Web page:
The beginning of a new year is a traditionally a time for introspection and to sometimes reevaluate life choices. This inevitably leads to New Year’s resolutions, which, in my view, can sometimes take the joy out of new beginnings. Resolutions that are too ambitious inevitably result in failure and can lead to guilt. That’s because they are often geared toward correction of old behaviours rather than to new beginnings. Too often our resolution involves changing an undesired trait or behaviour or situation. Changing these traits can be difficult and we can set unrealistic expectations and then by “Blue Monday” (this year that is January 21) you feel like giving up.
I’ve always believed in a more positive approach to New Year’s resolutions. Instead of chiding myself for my past decisions or for my errant behaviour, and then imposing rules on myself that seem more like punishment than life choices, I prefer to move forward by focusing on doing things that have been proven to enhance the quality of life. If I can do that, then I will feel better and look better, and isn’t that the objective? Time to throw away the guilt and take yourself down the road to happiness. Here are some New Year’s resolutions that are attainable, and a few reasons why they will make you happy:
Get in shape: Exercise is not just about losing weight. It prevents disease and aging. It helps you get a good night’s sleep, it makes you look better and it releases endorphins, a strong natural opiate that has the power to improve your mood, lower blood pressure, reduce levels of stress hormones and boost the immune system. Oh, and bonus: exercise does burn calories too!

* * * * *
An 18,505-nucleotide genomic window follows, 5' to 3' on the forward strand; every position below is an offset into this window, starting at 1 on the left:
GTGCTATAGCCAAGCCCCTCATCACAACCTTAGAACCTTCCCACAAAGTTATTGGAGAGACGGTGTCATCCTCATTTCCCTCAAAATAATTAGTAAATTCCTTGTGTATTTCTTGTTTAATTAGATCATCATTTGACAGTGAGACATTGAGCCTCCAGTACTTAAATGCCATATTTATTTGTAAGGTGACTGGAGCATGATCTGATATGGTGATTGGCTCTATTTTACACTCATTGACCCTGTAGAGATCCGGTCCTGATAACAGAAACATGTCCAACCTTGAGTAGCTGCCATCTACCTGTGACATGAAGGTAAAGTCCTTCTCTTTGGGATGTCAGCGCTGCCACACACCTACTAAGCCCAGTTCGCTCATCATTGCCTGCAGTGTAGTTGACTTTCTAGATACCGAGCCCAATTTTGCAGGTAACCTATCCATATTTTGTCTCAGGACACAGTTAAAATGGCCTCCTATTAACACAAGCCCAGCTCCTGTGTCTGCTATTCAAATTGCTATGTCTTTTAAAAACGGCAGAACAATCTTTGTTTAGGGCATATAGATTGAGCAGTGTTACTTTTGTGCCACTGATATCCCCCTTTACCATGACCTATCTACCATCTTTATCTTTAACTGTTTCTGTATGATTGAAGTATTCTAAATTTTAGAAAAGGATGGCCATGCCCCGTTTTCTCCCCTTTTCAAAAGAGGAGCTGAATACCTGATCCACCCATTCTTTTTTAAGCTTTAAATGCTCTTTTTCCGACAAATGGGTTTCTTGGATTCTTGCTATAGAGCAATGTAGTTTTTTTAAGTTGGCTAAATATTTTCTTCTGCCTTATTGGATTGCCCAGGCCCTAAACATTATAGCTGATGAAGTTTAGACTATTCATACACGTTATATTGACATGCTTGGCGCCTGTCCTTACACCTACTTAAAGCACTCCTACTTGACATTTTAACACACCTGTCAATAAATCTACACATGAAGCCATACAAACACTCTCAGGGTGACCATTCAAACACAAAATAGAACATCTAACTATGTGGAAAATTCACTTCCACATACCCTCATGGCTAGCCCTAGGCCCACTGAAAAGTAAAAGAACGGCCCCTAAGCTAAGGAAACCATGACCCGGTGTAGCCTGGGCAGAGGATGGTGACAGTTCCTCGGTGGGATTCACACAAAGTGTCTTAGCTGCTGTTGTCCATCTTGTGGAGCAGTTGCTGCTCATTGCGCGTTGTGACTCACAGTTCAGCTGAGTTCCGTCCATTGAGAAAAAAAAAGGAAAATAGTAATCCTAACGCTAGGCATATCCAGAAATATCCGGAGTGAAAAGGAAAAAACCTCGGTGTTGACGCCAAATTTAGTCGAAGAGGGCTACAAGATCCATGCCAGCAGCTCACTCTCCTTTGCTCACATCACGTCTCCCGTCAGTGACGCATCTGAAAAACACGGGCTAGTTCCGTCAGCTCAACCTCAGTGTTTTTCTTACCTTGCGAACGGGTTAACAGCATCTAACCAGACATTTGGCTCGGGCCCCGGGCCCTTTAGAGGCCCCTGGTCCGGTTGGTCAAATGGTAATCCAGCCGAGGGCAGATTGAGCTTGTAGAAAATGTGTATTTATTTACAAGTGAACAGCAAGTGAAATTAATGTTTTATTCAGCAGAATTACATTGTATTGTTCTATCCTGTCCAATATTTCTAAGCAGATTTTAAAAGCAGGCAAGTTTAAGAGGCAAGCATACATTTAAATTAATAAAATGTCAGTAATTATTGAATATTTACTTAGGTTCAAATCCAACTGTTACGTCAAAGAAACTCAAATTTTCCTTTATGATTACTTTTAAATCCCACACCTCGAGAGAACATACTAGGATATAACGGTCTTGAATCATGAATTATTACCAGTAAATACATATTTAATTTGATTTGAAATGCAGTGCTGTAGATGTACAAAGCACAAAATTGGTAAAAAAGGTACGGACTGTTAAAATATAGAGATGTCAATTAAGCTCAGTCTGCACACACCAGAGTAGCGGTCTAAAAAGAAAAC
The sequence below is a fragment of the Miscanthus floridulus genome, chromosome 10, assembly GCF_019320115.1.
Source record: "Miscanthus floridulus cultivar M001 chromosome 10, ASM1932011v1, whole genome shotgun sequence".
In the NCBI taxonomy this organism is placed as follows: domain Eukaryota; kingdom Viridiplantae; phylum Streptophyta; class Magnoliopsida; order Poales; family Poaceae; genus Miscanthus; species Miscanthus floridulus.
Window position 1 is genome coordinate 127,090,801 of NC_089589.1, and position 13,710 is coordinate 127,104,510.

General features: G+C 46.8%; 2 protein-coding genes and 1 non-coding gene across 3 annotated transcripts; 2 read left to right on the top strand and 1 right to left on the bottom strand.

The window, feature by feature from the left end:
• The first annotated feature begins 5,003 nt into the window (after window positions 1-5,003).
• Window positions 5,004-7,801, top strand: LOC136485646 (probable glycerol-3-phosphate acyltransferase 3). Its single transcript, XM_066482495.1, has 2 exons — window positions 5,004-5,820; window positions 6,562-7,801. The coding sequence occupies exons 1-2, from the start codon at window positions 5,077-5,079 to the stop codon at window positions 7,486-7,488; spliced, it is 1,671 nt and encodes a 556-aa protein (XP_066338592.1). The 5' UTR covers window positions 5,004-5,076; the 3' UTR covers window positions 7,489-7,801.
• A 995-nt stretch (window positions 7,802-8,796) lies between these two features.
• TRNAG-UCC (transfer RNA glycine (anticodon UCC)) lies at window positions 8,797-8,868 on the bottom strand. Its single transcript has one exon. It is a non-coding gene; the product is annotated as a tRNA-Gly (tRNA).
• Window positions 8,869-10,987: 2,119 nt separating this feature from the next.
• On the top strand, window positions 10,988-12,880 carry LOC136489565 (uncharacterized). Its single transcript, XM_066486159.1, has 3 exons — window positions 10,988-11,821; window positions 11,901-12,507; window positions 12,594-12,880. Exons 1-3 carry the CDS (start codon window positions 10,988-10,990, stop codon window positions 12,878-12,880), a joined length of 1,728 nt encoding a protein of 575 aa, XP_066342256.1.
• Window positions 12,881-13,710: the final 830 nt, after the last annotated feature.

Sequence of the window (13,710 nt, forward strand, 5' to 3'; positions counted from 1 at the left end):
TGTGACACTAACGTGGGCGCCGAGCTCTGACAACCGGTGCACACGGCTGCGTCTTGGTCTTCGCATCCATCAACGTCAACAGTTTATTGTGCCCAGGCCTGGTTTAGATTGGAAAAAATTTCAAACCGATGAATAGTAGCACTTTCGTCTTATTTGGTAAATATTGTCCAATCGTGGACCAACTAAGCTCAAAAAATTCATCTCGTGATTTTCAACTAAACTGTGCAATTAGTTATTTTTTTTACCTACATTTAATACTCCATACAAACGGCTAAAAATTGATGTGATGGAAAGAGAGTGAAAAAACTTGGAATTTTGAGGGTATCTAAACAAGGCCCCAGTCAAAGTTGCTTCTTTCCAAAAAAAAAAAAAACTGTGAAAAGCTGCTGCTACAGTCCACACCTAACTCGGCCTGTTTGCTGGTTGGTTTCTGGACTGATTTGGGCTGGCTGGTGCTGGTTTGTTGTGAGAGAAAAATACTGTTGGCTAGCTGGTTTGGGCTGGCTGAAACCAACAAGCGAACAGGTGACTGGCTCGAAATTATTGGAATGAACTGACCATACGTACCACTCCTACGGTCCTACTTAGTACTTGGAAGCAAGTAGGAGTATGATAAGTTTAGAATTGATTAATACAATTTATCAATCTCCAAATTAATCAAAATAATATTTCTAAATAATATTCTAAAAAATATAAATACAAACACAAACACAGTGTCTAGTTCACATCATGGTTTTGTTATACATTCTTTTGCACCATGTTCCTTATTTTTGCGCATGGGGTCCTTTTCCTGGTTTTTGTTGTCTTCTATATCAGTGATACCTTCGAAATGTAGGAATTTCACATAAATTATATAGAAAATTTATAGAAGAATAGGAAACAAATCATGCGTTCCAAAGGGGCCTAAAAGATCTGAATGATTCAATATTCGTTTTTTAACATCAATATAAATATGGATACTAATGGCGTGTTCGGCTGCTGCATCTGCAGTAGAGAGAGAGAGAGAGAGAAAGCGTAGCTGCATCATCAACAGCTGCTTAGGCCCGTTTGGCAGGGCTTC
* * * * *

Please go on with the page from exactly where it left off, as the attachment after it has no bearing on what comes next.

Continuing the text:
Eat right: Eating properly can actually save your life by preventing disease before it happens. It can reduce your risk of obesity, type 2 diabetes, heart disease, certain types of cancer and osteoporosis. Without proper nutrition, your body is more prone to disease, infection, fatigue and poor performance.
Meditate: It sounds boring and it used to be just for hippies, but meditating and mindfulness have been proven to reduce anxiety and stress, improve concentration, reduce your chance of disease, and it is now widely used to treat depression. Best of all it is easy; anyone can do it. And it does not involve taking a drug. You simply sit or lie still and think about your breathing. For more information, please read: How mindfulness works.
Get more sleep: Fatigue is a major cause of auto accidents and household accidents, but it can also impact your family life, your body weight, and it has even been linked to Alzheimer’s disease. If you sleep better, you look better, too, and what could be better that. Here are some tips on getting a good night’s sleep.
Put down the device: The effects of smartphone overuse run the gamut from social and neurological dysfunctions to safety issues that can result in accidents and even death. Besides which, constantly gazing at the screen in the company of others can be downright antisocial. Put the phone down for awhile. Go to the gym instead. Or talk to someone, in person! For more information about smartphone addiction, please read: Are you a nomophobiac? How to identify and treat smartphone addiction.
Volunteer: It is not just about helping other people, although that is a worthy goal in itself. Research shows that the more we give, the happier we become. It can give you a sense of accomplishment and purpose. It makes you more a part of your community, and you might even learn some new skills.